EU Energy Crisis May Lead To $100 Billion In New U.S. LNG Projects

Developers of U.S. LNG export facilities could launch $100 billion worth of new plants over the next five years as high prices and the need for energy security create strong momentum for long-term LNG demand and contracts. 

The United States is set to overtake Qatar and Australia as the world’s top LNG exporter this year after Freeport LNG resumes operations in the spring, energy consultancy Wood Mackenzie said in a recent report.    

U.S. LNG exports could reach 89 million metric tons per annum (mmtpa) in 2023, according to WoodMac.

“However, it won’t stop there,” the consultancy said, noting that U.S. capacity could jump by the end of this decade, potentially doubling American LNG exports.  

The energy crisis and the need for energy security—especially among European buyers after the Russian invasion of Ukraine—afford U.S. LNG developers the perfect opportunity to sign long-term contracts for planned facilities that would underpin final investment decisions (FIDs) of the projects. 

Europe’s LNG Demand Soars

Europe, previously reluctant to commit to long-term gas deals due to climate goals and emissions considerations, is now installing floating storage regasification units (FSRUs) to welcome LNG cargoes that are replacing Russian pipeline gas supply. 

For example, German utilities are signing long-term deals with LNG exporters, including with major American developers. A year after Russia invaded Ukraine and showed Europe how unreliable a supplier it is, Germany already has two floating import terminals up and running, in Wilhelmshaven and Lubmin, while a third LNG terminal, at Brunsbüttel, is in the commissioning phase. 

Until solar and wind can replace much of the gas-fired electricity generation, natural gas will be needed in Europe and on other continents to keep the lights and heating on. Diversified natural gas supplies will be vital for countries looking to shake off dependence on one large supplier. 

“Energy supply will no longer be taken for granted,” Simon Flowers, Chairman and Chief Analyst at WoodMac, wrote last week.  

“No country can ever again allow itself to become reliant on imported energy from a single supplier. In future, energy security will be about the diversity of fuels and sources, and the primacy of domestic resources,” Flowers added.

The U.S. LNG industry has fared well as countries race to ensure diversified gas supply, WoodMac notes. 

“There’s growing confidence that Europe can muddle through the next three years, albeit with relatively high and volatile prices. New supply volumes, mainly US and Qatari LNG, arrive from 2025, helping prices to ease back to ‘normal’,” Flowers said.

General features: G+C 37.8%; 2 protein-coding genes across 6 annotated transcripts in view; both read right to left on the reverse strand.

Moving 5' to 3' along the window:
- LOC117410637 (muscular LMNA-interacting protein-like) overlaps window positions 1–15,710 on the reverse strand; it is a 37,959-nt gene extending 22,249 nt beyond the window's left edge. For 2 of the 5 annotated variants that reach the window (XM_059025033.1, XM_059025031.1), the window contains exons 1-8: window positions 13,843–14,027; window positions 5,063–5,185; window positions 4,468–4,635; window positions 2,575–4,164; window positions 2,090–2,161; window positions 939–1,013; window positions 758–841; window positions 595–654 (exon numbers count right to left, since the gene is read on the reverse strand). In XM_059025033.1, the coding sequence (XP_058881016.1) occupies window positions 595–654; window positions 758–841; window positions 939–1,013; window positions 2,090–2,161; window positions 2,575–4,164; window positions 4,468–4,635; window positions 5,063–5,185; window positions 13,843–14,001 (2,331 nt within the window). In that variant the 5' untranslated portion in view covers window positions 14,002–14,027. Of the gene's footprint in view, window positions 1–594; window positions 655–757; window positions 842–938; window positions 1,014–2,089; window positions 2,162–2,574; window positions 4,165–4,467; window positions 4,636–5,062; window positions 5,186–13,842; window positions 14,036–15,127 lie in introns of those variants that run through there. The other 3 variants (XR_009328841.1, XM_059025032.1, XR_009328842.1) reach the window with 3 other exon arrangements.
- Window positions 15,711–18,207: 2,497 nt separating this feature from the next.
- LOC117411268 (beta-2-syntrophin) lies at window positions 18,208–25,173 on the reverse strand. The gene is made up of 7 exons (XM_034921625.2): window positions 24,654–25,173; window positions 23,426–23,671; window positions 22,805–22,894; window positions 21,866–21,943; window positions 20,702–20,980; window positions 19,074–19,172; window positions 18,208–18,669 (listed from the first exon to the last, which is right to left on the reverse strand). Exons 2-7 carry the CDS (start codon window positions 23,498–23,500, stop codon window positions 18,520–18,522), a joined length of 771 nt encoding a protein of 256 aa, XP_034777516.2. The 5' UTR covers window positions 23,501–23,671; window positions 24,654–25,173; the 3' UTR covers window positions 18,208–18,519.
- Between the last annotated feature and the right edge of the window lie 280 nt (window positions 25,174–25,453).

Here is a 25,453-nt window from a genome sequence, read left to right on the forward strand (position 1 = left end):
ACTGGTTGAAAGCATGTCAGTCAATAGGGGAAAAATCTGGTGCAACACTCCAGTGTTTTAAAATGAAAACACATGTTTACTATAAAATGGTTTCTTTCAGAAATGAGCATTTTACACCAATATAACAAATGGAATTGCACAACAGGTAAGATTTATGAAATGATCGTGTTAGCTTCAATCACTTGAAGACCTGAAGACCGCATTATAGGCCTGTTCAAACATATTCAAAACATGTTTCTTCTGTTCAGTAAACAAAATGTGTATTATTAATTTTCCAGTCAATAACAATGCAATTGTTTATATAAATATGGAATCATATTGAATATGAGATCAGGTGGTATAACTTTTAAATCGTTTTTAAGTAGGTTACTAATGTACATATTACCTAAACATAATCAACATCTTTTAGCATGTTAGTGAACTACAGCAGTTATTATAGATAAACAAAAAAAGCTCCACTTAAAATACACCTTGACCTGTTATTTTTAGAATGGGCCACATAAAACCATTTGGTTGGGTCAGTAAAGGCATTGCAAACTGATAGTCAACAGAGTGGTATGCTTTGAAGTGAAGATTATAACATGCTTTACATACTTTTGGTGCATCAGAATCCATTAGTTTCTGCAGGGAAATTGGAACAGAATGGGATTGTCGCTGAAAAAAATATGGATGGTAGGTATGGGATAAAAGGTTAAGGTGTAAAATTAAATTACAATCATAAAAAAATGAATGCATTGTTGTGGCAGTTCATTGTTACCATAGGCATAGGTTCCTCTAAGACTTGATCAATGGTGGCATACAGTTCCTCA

The surge in LNG demand in Europe is set to intensify competition with Asia in the short term and dominate LNG trade in the longer term, Shell, the world’s largest LNG trader, said in its annual LNG outlook earlier this month. 

LNG could become a core energy supply for Europe to meet energy security needs, while China could increasingly provide more flexibility to the global LNG market, the supermajor said. However, Shell warned that another supply-demand gap could be looming in the late 2020s without new investment in additional supply. 

Forever-Changed Markets Set To Encourage New U.S. LNG Projects 

Concerns about energy security are laying the foundations for more LNG projects to be planned, announced, and potentially developed over the next five years, WoodMac said. 

Based on the combination of projects already under construction and the momentum of potential projects, U.S. LNG capacity could grow between 70 mmtpa and 190 mmtpa before the end of the decade, potentially more than doubling current exports, it added. The increase in capacity will need a number of new projects, which could lead to as much as $100 billion in new projects in the next five years. 

“Record-high prices and the need for energy security drove buyers, which included portfolio players and US producers and infrastructure companies, to seek long-term US LNG deals in 2022 and created huge contracting momentum for projects,” said Giles Farrer, head of gas and LNG asset research for Wood Mackenzie. 

In 2022 alone, 65 mmtpa of long-term U.S. deals were signed, compared to just 18.5 mmtpa in 2021. 

“This activity has pushed a host of pre-final investment decision (FID) US projects forward and we could see a wave of FIDs this year and next,” Farrer noted.  

For example, Sempra Infrastructure said in January that the required offtake capacity for Port Arthur LNG Phase 1 was fully subscribed, with Poland’s PKN Orlen, U.S. ConocoPhillips, UK-based INEOS, France’s ENGIE, and Germany’s RWE all lined up for the purchase of LNG from the proposed project. Sempra aims to complete the remaining steps necessary to make a final investment decision for the project in the first quarter of 2023, with the first cargo deliveries expected in 2027. 

U.S. LNG liquefaction capacity could vastly exceed that of its competitors Qatar and Australia by 2030, but not all possible projects in America would proceed—some are likely to be delayed or canceled, WoodMac says. 

A key constraint could be cost inflation, which is already at over 20% on the U.S. Gulf Coast, according to the consultancy. Despite the surge in costs compared to projects built in the past five years, competition to attract customers is keeping liquefaction fees low, potentially at $2-$2.5 per million British thermal units for fixed price long-term agreements, said Sean Harrison, research analyst, gas and LNG for Wood Mackenzie. However, these low fees could undermine future project profitability, Harrison added.